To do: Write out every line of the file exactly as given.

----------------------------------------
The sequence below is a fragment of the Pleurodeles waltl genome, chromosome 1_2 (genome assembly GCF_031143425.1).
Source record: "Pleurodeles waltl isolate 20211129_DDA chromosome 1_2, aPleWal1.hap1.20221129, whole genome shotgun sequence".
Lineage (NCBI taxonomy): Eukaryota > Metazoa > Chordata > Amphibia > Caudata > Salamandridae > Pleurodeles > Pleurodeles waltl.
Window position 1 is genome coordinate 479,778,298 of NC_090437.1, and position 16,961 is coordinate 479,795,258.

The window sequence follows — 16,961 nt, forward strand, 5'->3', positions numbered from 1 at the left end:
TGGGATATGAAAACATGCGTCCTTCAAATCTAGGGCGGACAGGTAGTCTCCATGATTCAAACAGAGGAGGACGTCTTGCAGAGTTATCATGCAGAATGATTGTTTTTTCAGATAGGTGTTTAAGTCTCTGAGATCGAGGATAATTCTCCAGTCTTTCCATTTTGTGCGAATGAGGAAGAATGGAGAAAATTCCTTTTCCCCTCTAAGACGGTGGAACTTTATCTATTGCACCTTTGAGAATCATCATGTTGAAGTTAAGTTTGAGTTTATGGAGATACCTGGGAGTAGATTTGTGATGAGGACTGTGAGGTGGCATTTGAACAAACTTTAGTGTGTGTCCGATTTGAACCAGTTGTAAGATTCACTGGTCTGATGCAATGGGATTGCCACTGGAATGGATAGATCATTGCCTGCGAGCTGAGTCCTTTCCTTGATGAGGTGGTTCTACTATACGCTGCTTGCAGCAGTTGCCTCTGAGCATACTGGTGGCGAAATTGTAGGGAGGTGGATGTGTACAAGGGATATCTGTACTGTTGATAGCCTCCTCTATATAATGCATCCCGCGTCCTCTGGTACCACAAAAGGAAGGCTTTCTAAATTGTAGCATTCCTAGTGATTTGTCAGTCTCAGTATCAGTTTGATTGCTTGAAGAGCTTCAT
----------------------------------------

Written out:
The sequence below is a fragment of the Pleurodeles waltl genome, chromosome 1_2 (genome assembly GCF_031143425.1).
Source record: "Pleurodeles waltl isolate 20211129_DDA chromosome 1_2, aPleWal1.hap1.20221129, whole genome shotgun sequence".
Lineage (NCBI taxonomy): Eukaryota > Metazoa > Chordata > Amphibia > Caudata > Salamandridae > Pleurodeles > Pleurodeles waltl.
Window position 1 is genome coordinate 479,778,298 of NC_090437.1, and position 16,961 is coordinate 479,795,258.

The window sequence follows — 16,961 nt, forward strand, 5'->3', positions numbered from 1 at the left end:
TGGGATATGAAAACATGCGTCCTTCAAATCTAGGGCGGACAGGTAGTCTCCATGATTCAAACAGAGGAGGACGTCTTGCAGAGTTATCATGCAGAATGATTGTTTTTTCAGATAGGTGTTTAAGTCTCTGAGATCGAGGATAATTCTCCAGTCTTTCCATTTTGTGCGAATGAGGAAGAATGGAGAAAATTCCTTTTCCCCTCTAAGACGGTGGAACTTTATCTATTGCACCTTTGAGAATCATCATGTTGAAGTTAAGTTTGAGTTTATGGAGATACCTGGGAGTAGATTTGTGATGAGGACTGTGAGGTGGCATTTGAACAAACTTTAGTGTGTGTCCGATTTGAACCAGTTGTAAGATTCACTGGTCTGATGCAATGGGATTGCCACTGGAATGGATAGATCATTGCCTGCGAGCTGAGTCCTTTCCTTGATGAGGTGGTTCTACTATACGCTGCTTGCAGCAGTTGCCTCTGAGCATACTGGTGGCGAAATTGTAGGGAGGTGGATGTGTACAAGGGATATCTGTACTGTTGATAGCCTCCTCTATATAATGCATCCCGCGTCCTCTGGTACCACAAAAGGAAGGCTTTCTAAATTGTAGCATTCCTAGTGATTTGTCAGTCTCAGTATCAGTTTGATTGCTTGAAGAGCTTCAT